- Why we look away. The sad truth is that we look away from pain and injustice a lot in this world – especially when it’s more convenient than facing it. In some ways it’s easy to condemn the people of this small town (deservedly!) – but the book also makes us reflect on the little ways that each of us turn our heads away and make excuses to cover the ugly truth. And the truth in this book is very ugly. I have to tell you that this is not an easy read. When I got to the part where you actually find out what happened to Stacey, I felt literally sick to my stomach. The idea that so many people had stood by and then supported the guys who had done this – vilifying the victim because she of the way she dressed or her “reputation” or the fact that she had been drunk (at a party – when plenty of other people were drunk too – really, where is the logic here and how could they justify this type of thinking?) – it was horrifying, and it made me so angry!! Then there’s the way social media was used so realistically – how sad is it that kids today circulate evidence of their cruelty and darkest moments so that people can laugh over it? It is so incredibly insane to think about – and yet, this really happens! The more Kate learned, the more appalled she was over what had happened – after all, she had been drunk at that very same party. I don’t want to go into too many details here, but her feelings about this aspect of what happened are some of the deepest, most painful realizations in the book.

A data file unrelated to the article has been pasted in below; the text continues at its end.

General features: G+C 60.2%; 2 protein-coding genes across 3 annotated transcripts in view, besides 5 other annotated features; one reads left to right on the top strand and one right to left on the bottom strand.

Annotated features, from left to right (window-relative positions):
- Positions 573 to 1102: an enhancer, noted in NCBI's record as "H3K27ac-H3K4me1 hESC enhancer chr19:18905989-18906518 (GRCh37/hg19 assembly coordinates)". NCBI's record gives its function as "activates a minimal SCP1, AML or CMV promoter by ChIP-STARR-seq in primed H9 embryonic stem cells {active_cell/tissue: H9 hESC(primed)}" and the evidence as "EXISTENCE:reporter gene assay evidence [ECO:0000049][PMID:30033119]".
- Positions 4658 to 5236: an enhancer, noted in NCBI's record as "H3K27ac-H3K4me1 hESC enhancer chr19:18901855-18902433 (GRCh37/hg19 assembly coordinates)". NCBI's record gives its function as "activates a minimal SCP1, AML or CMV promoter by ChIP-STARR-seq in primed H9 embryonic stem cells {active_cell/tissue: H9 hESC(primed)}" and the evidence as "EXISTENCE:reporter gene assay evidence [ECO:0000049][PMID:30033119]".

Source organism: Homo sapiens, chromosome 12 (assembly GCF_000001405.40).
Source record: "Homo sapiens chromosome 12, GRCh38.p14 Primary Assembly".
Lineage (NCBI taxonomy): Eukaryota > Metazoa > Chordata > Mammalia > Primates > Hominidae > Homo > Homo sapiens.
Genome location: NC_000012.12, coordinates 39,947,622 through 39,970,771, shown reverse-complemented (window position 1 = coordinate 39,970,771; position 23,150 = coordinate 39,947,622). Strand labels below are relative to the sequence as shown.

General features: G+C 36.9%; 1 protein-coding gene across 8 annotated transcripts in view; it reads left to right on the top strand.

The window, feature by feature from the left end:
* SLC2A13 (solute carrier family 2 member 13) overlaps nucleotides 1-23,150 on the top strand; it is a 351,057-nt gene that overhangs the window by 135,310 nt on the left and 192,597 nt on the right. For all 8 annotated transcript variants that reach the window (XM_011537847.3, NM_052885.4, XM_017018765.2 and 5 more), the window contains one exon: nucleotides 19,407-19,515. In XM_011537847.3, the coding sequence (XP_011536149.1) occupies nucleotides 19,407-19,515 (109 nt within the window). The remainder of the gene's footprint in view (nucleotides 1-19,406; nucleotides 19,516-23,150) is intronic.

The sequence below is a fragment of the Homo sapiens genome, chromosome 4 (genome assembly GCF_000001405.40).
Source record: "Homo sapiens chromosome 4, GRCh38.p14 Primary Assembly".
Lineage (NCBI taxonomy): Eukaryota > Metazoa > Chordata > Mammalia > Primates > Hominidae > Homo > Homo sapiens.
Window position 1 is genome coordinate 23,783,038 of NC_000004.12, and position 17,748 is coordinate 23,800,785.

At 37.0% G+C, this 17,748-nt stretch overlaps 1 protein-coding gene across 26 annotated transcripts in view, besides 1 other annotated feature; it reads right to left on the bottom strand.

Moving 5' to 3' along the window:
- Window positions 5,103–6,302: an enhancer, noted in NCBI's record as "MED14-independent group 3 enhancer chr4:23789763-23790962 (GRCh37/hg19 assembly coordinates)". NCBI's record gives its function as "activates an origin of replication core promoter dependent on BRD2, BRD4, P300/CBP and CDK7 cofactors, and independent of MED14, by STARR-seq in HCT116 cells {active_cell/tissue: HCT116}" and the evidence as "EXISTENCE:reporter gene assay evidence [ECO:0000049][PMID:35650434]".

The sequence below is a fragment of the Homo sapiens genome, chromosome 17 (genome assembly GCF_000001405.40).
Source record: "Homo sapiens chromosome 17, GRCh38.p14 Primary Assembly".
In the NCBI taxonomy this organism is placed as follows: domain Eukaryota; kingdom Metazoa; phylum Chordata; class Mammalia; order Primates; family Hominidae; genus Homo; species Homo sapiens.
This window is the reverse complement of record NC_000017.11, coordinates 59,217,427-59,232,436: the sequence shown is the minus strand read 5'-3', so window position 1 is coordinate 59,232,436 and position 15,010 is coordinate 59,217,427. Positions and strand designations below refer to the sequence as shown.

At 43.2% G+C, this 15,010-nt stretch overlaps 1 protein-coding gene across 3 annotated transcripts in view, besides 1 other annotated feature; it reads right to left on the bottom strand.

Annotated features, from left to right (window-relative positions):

- The ending. I thought the finale to this book was perfectly fitting. A book like this can’t have a “happy” ending, but it was definitely bittersweet. This was one of the few times when I really didn’t want everything to be tied up with a nice pretty bow at the end – and that’s not what we get. What we get are the complexities of life spelled out for us – and both hope and uncertainty for the future. And that’s about as realistic as it gets.
What left me wanting more:
- Nothing. Honestly, I can’t think of anything negative to say about this book. I’m sure there were flaws, but whatever they were, they were so overshadowed for me that I can’t actually think of any of them. I’m just not even going to try.
Sadly, this subject matter is all too real. When I was in college, my roommate’s girlfriend had a lot of anger and mental health issues – she finally broke down one night and told us about how she had been raped in high school – by the football team. Not a player – the team. Just like in this story, the coach and many people in the town had turned on her, blamed her or simply claimed she’d been lying. She never got any justice for what happened to her. I was shocked and horrified to hear her story then. That was over twenty years ago. The fact that things like this still happen – and that we now have social media pictures and videos to pile onto victims’ misery – makes me nauseated. Everyone should be aware of this issue – no girl or woman is ever “asking for it.” And we can’t sweep pain and injustice under the rug, no matter how convenient it may be to do so. Obviously, I give this book 5/5 stars. It’s also a new All-Time Favorite. (I know, that’s two books recently added to this list, but I just can’t help it – I don’t think I’ll be forgetting this book for a very long time.)
***Disclosure: This book was provided to me by Edelweiss and the publisher in exchange for an honest review. No other compensation was given and all opinions are my own.***